The council discussion came after close to 90 residents talked for three hours about their concerns and hopes for three tall buildings now proposed downtown. They include the Harold Way project, an 18-story hotel proposed at 2129 Shattuck Ave. at Center Street, and a 120-foot-high condo complex, L’Argent, proposed at Shattuck Avenue and Berkeley Way. UC Berkeley is also planning to build a 120-foot building on Berkeley Way but, as a government entity, local zoning laws do not apply. … Continue reading »
The view from the UC Berkeley Campanile looking west toward San Francisco Bay and the Golden Gate Bridge is iconic, but it should not be landmarked, the Landmarks Preservation Commission decided Thursday, April 2.
The 5-3 vote, with one abstention, came after almost four hours of testimony from residents who are concerned that a proposed 18-story building at 2211 Harold Way will partially block the view from campus. Those in favor of landmarking urged the LPC to preserve the view for future generations by making sure developers could not impinge on the vista.
“Campanile Way is a terribly important part of the history of the campus and the Berkeley community,” said John English, who has lived in Berkeley for more than 55 years. “It is totally obvious it deserves landmarking. Let’s recognize its importance and celebrate its 100th anniversary by landmarking Campanile Way.” … Continue reading »
Residents came out en masse Thursday night to testify before Berkeley’s Zoning Adjustments Board about possible impacts related to a large mixed-use project planned downtown on Harold Way.
The Residences at Berkeley Plaza, at Harold and Kittredge Street, would rise 18 stories and is set to include a tower reaching, all told, nearly 200 feet. It is slated to feature about 300 units, which could either be apartments or condominiums, as well as a new six-theater cinema complex, more than 10,000 square feet of ground-floor retail and restaurant space, and a 171-unit underground parking structure. … Continue reading »
The developer behind a 180-foot-tall, mixed-use project planned in downtown Berkeley at 2211 Harold Way announced a commitment this week to use 100% union labor to construct The Residences at Berkeley Plaza.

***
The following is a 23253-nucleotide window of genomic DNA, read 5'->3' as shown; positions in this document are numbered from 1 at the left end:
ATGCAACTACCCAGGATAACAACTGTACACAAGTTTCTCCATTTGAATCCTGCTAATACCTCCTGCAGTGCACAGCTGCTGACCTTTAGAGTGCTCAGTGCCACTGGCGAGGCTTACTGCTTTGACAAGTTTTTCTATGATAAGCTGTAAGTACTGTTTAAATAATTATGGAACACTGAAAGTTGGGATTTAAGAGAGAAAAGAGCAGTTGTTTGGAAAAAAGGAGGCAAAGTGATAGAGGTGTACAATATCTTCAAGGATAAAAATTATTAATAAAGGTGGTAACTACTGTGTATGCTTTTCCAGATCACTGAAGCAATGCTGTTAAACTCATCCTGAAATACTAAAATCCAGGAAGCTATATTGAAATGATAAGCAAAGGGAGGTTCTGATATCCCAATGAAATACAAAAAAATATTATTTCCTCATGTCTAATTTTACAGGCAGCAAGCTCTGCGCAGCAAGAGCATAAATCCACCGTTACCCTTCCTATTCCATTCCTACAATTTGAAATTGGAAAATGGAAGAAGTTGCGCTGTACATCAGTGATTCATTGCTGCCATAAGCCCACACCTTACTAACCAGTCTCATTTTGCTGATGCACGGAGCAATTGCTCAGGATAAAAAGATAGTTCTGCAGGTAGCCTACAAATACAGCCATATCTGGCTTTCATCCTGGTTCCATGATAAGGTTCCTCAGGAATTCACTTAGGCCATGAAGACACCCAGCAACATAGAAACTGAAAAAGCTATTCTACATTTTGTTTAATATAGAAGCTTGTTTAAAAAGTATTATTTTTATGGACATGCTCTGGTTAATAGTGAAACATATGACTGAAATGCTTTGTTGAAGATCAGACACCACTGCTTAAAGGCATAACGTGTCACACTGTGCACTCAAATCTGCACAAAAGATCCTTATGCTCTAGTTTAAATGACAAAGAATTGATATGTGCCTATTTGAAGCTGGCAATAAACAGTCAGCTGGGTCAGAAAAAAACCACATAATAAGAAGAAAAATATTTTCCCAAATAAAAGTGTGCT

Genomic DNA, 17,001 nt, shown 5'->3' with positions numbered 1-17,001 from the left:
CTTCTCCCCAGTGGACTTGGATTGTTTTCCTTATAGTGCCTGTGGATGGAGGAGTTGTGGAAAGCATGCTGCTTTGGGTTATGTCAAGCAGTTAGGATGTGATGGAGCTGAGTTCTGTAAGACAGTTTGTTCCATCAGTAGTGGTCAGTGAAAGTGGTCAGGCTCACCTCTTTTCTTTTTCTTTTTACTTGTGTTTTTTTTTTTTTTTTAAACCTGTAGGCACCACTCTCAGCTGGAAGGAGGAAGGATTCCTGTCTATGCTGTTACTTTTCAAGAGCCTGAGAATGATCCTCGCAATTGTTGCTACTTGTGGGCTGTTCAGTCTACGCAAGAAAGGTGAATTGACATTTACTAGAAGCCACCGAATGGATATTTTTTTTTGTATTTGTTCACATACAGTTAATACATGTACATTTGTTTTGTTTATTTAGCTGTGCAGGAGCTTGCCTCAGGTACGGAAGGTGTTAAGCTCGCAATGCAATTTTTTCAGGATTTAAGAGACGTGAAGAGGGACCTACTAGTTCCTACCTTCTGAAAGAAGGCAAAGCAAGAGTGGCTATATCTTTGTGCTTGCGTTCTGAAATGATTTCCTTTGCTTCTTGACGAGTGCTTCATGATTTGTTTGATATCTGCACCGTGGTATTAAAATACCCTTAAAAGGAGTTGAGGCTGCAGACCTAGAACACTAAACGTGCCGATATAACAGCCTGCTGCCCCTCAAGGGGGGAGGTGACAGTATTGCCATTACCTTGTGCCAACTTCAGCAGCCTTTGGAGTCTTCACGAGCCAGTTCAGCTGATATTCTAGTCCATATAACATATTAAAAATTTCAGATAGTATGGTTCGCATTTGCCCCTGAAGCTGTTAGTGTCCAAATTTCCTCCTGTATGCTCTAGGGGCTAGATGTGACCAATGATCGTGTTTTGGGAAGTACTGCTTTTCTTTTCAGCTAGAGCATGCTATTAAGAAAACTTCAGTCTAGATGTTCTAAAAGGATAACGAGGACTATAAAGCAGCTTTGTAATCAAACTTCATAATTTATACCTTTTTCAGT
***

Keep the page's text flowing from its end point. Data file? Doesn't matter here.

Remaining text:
According to Mark Rhoades of Rhoades Planning Group, a project representative, it’s the first agreement of its kind in Berkeley — between a private developer and labor — in at least 17 years.
Project developer HSR Berkeley Investments signed the labor agreement several weeks ago, after more than a year of discussion and negotiation, with the Building & Construction Trades Council of Alameda County. The group represents all 28 labor unions in the county.
The agreement will mean a livable wage, along with benefits including health care and sick leave, for an estimated 300 skilled workers. They will make, on average, $65 an hour, according to project documents. Construction for Berkeley Plaza is expected to take 2-3 years, and many of the workers hired must live in Berkeley or nearby, within the East Bay Green Corridor.
Rhoades said the agreement will cover everything “from digging the hole to doing the concrete and the steel, and including the first round of retail tenant work. It will result in a much better building, a much nicer streetscape, and a building whose systems work because of the union labor that will be putting it together.” … Continue reading »
A Los Angeles real estate group submitted an application Thursday to build Berkeley’s first high-rise in 40 years — a 17-story luxury apartment complex on Harold Way that connects to the historic Hink’s Department Store on Shattuck Avenue.
HSR Berkeley Investments wants to spend as much as $200 million to construct a 180-foot tall tower with 355 residences next to the property that now houses the Shattuck Cinemas and various offices.
The new apartments, called The Residences at Berkeley Plaza, are designed to appeal to empty nesters and high-income professionals, such as those who work at booming San Francisco technology companies like Twitter and Salesforce.com, but who are having difficulty landing an apartment in the city.